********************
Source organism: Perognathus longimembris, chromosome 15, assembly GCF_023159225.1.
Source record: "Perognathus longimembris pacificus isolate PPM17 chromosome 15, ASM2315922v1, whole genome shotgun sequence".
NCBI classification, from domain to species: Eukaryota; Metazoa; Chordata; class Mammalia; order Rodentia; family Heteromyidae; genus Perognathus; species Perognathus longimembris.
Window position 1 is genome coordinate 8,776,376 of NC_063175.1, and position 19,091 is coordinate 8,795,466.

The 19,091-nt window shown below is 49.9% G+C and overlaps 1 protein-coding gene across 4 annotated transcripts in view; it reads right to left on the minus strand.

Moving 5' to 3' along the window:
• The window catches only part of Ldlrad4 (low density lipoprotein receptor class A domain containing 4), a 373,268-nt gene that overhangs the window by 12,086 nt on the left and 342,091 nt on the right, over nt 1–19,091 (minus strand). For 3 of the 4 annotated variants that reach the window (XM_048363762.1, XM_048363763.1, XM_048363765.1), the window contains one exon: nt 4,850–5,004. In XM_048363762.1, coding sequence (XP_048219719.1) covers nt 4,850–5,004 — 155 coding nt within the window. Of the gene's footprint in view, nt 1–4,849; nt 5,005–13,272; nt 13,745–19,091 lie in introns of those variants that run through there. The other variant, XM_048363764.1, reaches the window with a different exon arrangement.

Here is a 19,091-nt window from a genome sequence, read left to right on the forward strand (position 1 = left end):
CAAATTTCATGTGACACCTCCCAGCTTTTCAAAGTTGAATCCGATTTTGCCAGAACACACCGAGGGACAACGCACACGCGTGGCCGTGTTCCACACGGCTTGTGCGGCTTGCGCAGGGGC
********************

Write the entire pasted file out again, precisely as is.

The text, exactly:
Source organism: Perognathus longimembris, chromosome 15, assembly GCF_023159225.1.
Source record: "Perognathus longimembris pacificus isolate PPM17 chromosome 15, ASM2315922v1, whole genome shotgun sequence".
NCBI classification, from domain to species: Eukaryota; Metazoa; Chordata; class Mammalia; order Rodentia; family Heteromyidae; genus Perognathus; species Perognathus longimembris.
Window position 1 is genome coordinate 8,776,376 of NC_063175.1, and position 19,091 is coordinate 8,795,466.

The 19,091-nt window shown below is 49.9% G+C and overlaps 1 protein-coding gene across 4 annotated transcripts in view; it reads right to left on the minus strand.

Moving 5' to 3' along the window:
• The window catches only part of Ldlrad4 (low density lipoprotein receptor class A domain containing 4), a 373,268-nt gene that overhangs the window by 12,086 nt on the left and 342,091 nt on the right, over nt 1–19,091 (minus strand). For 3 of the 4 annotated variants that reach the window (XM_048363762.1, XM_048363763.1, XM_048363765.1), the window contains one exon: nt 4,850–5,004. In XM_048363762.1, coding sequence (XP_048219719.1) covers nt 4,850–5,004 — 155 coding nt within the window. Of the gene's footprint in view, nt 1–4,849; nt 5,005–13,272; nt 13,745–19,091 lie in introns of those variants that run through there. The other variant, XM_048363764.1, reaches the window with a different exon arrangement.

Here is a 19,091-nt window from a genome sequence, read left to right on the forward strand (position 1 = left end):
CAAATTTCATGTGACACCTCCCAGCTTTTCAAAGTTGAATCCGATTTTGCCAGAACACACCGAGGGACAACGCACACGCGTGGCCGTGTTCCACACGGCTTGTGCGGCTTGCGCAGGGGC